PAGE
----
he's never had any communication with her, only (belatedly) reading
    from afar about her work. I hope that this Nobel Prize will encourage
    Chinese scientists to believe that Westerners are not completely prejudiced
    against them and to encourage breaking down barriers in scientific cooperation.
    (Since 1949 China has generally been the target of a US-led embargo,
    which was more restrictive than that against the USSR, prohibiting the
    transfer of advanced technology to China.) And Tu Youyou's story
    may inspire more women to pursue careers in medicine or science.

    http://en.wikipedia.org/wiki/Tu_Youyou
  2. Joined
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    10 Oct '15 19:07
    Originally posted by Duchess64
    Given that on several previous occasions, I have written about this subject
    here, I have decided to put this post here, as a follow-up to my earlier comments.

    The 2015 Nobel Prize in Physiology or Medicine (which honoured researchers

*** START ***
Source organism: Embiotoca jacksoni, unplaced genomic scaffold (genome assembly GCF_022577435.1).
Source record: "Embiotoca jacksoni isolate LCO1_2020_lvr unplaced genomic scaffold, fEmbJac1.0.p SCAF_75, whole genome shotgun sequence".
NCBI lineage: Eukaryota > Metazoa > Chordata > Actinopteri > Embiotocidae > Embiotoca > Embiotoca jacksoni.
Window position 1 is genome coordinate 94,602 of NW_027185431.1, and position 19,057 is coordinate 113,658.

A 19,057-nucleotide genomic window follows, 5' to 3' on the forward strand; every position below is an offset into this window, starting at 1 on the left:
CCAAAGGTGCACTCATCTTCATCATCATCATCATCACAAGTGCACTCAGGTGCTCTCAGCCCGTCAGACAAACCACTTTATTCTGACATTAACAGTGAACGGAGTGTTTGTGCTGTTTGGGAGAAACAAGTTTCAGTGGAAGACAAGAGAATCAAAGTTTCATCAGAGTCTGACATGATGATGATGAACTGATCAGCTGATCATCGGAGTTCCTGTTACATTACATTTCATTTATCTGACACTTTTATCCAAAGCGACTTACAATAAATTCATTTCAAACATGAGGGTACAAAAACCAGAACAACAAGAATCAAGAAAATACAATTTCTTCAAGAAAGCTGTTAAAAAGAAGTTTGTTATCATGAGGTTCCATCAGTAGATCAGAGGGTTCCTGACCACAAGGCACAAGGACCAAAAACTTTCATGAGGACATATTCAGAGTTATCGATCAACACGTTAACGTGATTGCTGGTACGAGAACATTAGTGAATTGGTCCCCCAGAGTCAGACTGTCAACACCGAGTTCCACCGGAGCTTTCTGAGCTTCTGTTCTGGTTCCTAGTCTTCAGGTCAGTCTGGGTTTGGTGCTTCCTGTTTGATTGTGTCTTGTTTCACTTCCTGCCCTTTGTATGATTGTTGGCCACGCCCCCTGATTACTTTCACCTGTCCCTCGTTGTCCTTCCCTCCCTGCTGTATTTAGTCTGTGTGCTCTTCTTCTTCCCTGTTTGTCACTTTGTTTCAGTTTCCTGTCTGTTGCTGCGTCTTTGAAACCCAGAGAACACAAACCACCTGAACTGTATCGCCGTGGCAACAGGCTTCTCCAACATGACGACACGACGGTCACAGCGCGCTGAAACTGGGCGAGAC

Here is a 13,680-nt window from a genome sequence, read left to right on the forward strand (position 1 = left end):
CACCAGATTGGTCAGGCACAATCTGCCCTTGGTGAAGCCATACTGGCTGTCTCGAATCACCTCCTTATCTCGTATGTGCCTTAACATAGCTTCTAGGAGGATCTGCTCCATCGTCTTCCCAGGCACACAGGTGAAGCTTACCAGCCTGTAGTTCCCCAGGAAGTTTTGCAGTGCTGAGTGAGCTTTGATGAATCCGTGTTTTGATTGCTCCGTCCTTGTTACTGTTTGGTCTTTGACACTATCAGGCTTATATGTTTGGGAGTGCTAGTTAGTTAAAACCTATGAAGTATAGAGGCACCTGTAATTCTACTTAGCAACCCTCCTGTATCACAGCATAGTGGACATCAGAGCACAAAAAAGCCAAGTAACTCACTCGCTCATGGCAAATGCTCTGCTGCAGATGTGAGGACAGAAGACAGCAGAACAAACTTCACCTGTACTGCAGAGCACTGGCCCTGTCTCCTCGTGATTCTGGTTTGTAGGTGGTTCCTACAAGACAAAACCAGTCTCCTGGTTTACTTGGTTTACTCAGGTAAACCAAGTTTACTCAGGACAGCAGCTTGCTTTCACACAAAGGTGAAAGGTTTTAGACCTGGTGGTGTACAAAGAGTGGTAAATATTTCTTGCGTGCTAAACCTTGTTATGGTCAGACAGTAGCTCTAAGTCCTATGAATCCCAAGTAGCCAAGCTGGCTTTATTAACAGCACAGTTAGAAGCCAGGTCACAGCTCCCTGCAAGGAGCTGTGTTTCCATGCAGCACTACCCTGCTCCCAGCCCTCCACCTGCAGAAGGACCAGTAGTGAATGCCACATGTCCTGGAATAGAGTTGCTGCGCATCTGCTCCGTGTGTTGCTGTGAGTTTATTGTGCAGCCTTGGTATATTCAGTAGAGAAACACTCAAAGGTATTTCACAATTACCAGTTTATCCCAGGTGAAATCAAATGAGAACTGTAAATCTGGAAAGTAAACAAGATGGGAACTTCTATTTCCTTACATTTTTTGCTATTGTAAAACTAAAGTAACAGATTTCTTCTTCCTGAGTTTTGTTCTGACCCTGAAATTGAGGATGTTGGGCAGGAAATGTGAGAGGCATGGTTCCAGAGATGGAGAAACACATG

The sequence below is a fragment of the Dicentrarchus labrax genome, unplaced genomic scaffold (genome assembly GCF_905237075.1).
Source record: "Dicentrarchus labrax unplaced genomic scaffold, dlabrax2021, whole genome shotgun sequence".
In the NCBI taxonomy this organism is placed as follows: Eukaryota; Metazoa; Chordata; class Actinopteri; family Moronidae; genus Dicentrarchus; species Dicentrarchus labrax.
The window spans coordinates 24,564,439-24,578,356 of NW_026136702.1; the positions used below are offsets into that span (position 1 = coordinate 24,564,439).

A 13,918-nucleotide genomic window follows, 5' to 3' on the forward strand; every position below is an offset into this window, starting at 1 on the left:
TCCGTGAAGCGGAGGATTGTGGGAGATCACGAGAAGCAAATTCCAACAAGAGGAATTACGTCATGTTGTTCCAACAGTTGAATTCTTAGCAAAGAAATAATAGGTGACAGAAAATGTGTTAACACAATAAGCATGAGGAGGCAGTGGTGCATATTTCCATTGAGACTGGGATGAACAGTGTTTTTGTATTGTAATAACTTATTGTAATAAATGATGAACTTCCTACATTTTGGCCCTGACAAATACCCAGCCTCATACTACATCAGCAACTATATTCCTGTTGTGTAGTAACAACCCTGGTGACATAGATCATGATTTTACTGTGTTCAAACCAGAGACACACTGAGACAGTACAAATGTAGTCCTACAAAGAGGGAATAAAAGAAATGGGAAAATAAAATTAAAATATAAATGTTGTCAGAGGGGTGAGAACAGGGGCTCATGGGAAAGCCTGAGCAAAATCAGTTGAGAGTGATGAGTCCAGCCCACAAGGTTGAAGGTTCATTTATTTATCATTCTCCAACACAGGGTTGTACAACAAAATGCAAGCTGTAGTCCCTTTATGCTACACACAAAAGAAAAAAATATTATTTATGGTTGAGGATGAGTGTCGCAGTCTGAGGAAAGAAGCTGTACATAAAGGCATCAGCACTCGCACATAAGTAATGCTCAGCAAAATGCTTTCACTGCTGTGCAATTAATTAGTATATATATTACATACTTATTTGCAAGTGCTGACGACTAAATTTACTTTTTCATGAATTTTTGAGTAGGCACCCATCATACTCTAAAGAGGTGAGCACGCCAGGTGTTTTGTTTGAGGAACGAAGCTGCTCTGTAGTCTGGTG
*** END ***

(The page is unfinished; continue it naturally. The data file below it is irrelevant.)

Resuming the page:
in tropical medicine) has been awarded in part (1/2 share) to Tu Youyou (age 84).
    In the late 1960s-early 1970s, she l ...[text shortened]... e more women to pursue careers in medicine or science.

    http://en.wikipedia.org/wiki/Tu_Youyou
    Is she related to the " Chuckle brothers "
    "Too me, Too you "😴
  3. Germany
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    10 Oct '15 19:07
    I doubt there is much "prejudice" against Chinese scientists in the West, considering so many Chinese researchers are currently working there.
  4. Zugzwang
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    10 Oct '15 19:343 edits
    Originally posted by KazetNagorra
    I doubt there is much "prejudice" against Chinese scientists in the West, considering so many Chinese researchers are currently working there.
    I was referring more to *popular* prejudice (such as among Western journalists and politicians)
    than prejudice among Western scientists against Chinese scientists. It's common to hear
    racist sneering to the effect that all Chinese scientists or engineers are incapable of doing
    any significant original work and, at best, can only make inferior copies of Western technology.

    Not long ago, some prominent right-wing American politicians mischaracterized Qian Xuesen
    (whom Theodore von Karman had called a 'genius' ) as a Chinese Communist spy
    who had come to steal advanced American rocket technology that he could not have
    developed on his own. In fact, Qian Xuesen was a leading scientist in developing
    American rocket technology; he was accused, in effect, of 'stealing' his own secrets.

    It has been rather common (will it change now?) for American journalists to make the